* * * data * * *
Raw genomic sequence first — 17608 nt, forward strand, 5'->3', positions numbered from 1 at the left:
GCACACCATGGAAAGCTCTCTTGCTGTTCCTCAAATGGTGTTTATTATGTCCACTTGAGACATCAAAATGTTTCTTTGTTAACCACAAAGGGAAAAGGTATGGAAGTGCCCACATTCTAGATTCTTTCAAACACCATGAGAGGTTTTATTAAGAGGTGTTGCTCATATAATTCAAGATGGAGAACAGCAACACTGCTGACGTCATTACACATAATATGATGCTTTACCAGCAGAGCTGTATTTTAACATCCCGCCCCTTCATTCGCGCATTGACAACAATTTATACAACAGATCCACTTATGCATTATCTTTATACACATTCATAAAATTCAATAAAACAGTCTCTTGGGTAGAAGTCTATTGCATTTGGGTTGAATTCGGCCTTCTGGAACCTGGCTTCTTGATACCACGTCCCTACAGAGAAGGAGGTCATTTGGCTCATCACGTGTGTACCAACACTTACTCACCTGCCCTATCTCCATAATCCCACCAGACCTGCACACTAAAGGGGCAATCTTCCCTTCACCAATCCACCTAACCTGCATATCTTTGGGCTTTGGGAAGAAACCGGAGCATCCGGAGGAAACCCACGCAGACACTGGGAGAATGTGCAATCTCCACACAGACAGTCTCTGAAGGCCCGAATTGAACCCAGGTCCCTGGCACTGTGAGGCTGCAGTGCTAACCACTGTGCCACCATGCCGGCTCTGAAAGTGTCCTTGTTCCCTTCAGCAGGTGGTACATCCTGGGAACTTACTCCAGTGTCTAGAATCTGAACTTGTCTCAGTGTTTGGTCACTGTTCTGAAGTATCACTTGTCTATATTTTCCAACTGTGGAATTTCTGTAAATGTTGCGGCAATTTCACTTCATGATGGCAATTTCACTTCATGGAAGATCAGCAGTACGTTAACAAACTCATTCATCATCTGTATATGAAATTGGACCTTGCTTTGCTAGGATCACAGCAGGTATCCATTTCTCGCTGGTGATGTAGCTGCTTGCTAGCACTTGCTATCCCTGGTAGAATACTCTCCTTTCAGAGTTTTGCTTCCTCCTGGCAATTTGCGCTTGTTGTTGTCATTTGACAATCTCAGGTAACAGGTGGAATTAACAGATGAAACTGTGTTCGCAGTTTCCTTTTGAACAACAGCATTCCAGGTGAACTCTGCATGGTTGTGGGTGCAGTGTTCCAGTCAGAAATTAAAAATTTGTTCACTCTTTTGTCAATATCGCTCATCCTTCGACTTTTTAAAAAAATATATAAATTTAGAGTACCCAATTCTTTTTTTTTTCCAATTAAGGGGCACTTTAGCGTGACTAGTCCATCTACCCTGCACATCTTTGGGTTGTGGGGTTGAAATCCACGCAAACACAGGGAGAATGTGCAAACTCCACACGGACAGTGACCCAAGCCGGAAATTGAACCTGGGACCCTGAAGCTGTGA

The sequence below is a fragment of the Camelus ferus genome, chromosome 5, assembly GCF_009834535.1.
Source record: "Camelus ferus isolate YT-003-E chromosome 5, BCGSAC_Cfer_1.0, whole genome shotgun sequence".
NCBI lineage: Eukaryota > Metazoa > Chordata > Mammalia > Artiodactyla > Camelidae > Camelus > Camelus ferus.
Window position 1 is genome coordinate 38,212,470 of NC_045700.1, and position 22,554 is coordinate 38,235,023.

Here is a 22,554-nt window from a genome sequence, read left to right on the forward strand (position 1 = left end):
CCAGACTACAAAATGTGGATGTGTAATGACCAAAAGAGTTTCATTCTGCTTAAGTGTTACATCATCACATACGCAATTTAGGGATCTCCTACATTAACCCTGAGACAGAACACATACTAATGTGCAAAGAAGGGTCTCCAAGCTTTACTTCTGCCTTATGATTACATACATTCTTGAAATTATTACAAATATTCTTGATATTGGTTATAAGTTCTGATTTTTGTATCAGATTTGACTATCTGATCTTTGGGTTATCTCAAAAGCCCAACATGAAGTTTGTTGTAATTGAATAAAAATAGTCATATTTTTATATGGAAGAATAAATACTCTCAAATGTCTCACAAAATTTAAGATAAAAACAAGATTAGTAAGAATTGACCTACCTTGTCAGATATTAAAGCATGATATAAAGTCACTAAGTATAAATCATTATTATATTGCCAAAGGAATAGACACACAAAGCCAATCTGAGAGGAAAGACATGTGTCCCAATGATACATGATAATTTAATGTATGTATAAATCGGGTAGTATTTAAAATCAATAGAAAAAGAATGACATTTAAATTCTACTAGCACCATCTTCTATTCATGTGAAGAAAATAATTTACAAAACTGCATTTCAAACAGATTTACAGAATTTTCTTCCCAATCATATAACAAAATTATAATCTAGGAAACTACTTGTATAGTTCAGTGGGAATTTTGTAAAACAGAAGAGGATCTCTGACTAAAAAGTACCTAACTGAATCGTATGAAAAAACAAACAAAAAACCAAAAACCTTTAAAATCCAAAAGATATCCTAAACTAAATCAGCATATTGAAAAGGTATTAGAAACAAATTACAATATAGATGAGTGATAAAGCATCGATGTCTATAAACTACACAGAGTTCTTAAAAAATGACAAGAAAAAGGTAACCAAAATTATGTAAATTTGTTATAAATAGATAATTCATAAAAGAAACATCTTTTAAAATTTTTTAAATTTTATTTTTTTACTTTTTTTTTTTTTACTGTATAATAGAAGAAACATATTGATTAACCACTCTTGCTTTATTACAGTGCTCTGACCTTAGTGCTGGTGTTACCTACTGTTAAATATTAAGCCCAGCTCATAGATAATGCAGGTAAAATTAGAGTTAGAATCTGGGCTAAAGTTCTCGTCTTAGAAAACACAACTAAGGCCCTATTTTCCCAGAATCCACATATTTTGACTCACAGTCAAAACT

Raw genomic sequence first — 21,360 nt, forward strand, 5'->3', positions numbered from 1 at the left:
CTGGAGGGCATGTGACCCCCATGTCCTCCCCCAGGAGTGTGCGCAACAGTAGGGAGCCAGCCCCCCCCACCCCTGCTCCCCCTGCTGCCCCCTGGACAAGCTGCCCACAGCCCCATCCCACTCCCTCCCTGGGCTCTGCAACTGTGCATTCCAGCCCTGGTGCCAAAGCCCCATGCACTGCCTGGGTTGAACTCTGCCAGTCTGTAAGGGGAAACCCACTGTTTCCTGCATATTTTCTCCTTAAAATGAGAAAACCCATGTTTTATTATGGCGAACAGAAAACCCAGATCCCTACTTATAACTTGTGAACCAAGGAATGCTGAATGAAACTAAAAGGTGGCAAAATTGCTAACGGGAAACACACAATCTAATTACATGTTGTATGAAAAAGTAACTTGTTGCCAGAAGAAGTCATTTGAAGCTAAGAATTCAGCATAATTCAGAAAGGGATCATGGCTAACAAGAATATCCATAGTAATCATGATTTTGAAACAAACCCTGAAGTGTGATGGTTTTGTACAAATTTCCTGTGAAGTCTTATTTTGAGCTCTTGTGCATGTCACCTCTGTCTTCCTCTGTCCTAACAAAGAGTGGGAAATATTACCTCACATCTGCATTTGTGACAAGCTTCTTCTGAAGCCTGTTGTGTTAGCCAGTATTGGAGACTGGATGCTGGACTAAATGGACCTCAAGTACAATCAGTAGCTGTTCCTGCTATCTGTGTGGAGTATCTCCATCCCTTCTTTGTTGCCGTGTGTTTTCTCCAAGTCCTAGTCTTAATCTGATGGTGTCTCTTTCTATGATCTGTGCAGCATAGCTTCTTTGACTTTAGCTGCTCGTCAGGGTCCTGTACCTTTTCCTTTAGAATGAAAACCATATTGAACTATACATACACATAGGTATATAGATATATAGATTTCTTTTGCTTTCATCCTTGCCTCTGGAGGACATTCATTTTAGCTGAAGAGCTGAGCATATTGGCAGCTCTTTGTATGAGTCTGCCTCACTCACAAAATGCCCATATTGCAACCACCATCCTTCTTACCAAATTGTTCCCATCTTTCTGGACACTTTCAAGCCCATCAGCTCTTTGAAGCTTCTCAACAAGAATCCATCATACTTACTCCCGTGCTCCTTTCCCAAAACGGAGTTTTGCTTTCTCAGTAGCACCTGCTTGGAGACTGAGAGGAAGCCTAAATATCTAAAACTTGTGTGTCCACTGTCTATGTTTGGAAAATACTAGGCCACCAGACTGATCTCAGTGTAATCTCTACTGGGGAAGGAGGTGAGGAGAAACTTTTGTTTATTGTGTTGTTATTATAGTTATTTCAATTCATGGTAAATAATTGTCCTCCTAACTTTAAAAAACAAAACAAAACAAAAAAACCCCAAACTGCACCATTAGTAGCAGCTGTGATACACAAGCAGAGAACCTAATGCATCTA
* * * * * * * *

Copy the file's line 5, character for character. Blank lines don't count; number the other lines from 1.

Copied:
NCBI lineage: Eukaryota > Metazoa > Chordata > Mammalia > Artiodactyla > Camelidae > Camelus > Camelus ferus.